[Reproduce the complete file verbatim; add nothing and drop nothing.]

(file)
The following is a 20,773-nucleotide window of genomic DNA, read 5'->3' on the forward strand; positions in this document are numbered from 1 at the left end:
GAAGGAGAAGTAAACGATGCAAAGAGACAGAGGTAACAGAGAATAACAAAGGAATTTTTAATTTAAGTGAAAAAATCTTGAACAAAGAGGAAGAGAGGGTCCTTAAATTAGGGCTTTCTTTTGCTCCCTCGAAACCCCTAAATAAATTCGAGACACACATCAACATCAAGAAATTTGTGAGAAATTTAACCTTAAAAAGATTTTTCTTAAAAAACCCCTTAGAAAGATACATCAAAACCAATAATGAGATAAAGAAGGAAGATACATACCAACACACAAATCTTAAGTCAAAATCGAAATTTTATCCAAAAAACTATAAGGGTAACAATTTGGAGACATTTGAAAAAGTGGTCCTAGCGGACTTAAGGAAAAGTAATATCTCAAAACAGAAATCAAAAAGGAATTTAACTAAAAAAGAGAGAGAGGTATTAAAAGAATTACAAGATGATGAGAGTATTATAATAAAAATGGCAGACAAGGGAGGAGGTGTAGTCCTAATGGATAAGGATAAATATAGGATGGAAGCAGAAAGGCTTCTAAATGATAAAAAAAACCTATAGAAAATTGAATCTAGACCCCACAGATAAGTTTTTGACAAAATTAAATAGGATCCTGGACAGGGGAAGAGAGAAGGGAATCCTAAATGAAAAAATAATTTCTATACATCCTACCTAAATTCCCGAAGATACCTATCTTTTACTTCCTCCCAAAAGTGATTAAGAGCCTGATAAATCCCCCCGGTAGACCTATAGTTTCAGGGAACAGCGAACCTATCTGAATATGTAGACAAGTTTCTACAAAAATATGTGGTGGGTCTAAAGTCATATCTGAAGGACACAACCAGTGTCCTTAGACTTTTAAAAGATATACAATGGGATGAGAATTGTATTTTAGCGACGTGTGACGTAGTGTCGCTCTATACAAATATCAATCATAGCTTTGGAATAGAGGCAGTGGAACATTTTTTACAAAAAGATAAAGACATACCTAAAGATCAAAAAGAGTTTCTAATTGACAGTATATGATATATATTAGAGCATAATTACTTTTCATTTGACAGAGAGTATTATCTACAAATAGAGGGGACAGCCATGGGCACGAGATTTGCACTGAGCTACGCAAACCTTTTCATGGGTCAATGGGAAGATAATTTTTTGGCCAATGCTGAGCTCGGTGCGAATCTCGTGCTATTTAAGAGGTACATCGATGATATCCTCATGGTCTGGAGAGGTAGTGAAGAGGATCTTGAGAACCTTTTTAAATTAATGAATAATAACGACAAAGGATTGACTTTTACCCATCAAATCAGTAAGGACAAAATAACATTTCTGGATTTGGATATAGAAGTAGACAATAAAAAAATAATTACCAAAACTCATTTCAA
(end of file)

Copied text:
The following is a 20,773-nucleotide window of genomic DNA, read 5'->3' on the forward strand; positions in this document are numbered from 1 at the left end:
GAAGGAGAAGTAAACGATGCAAAGAGACAGAGGTAACAGAGAATAACAAAGGAATTTTTAATTTAAGTGAAAAAATCTTGAACAAAGAGGAAGAGAGGGTCCTTAAATTAGGGCTTTCTTTTGCTCCCTCGAAACCCCTAAATAAATTCGAGACACACATCAACATCAAGAAATTTGTGAGAAATTTAACCTTAAAAAGATTTTTCTTAAAAAACCCCTTAGAAAGATACATCAAAACCAATAATGAGATAAAGAAGGAAGATACATACCAACACACAAATCTTAAGTCAAAATCGAAATTTTATCCAAAAAACTATAAGGGTAACAATTTGGAGACATTTGAAAAAGTGGTCCTAGCGGACTTAAGGAAAAGTAATATCTCAAAACAGAAATCAAAAAGGAATTTAACTAAAAAAGAGAGAGAGGTATTAAAAGAATTACAAGATGATGAGAGTATTATAATAAAAATGGCAGACAAGGGAGGAGGTGTAGTCCTAATGGATAAGGATAAATATAGGATGGAAGCAGAAAGGCTTCTAAATGATAAAAAAAACCTATAGAAAATTGAATCTAGACCCCACAGATAAGTTTTTGACAAAATTAAATAGGATCCTGGACAGGGGAAGAGAGAAGGGAATCCTAAATGAAAAAATAATTTCTATACATCCTACCTAAATTCCCGAAGATACCTATCTTTTACTTCCTCCCAAAAGTGATTAAGAGCCTGATAAATCCCCCCGGTAGACCTATAGTTTCAGGGAACAGCGAACCTATCTGAATATGTAGACAAGTTTCTACAAAAATATGTGGTGGGTCTAAAGTCATATCTGAAGGACACAACCAGTGTCCTTAGACTTTTAAAAGATATACAATGGGATGAGAATTGTATTTTAGCGACGTGTGACGTAGTGTCGCTCTATACAAATATCAATCATAGCTTTGGAATAGAGGCAGTGGAACATTTTTTACAAAAAGATAAAGACATACCTAAAGATCAAAAAGAGTTTCTAATTGACAGTATATGATATATATTAGAGCATAATTACTTTTCATTTGACAGAGAGTATTATCTACAAATAGAGGGGACAGCCATGGGCACGAGATTTGCACTGAGCTACGCAAACCTTTTCATGGGTCAATGGGAAGATAATTTTTTGGCCAATGCTGAGCTCGGTGCGAATCTCGTGCTATTTAAGAGGTACATCGATGATATCCTCATGGTCTGGAGAGGTAGTGAAGAGGATCTTGAGAACCTTTTTAAATTAATGAATAATAACGACAAAGGATTGACTTTTACCCATCAAATCAGTAAGGACAAAATAACATTTCTGGATTTGGATATAGAAGTAGACAATAAAAAAATAATTACCAAAACTCATTTCAA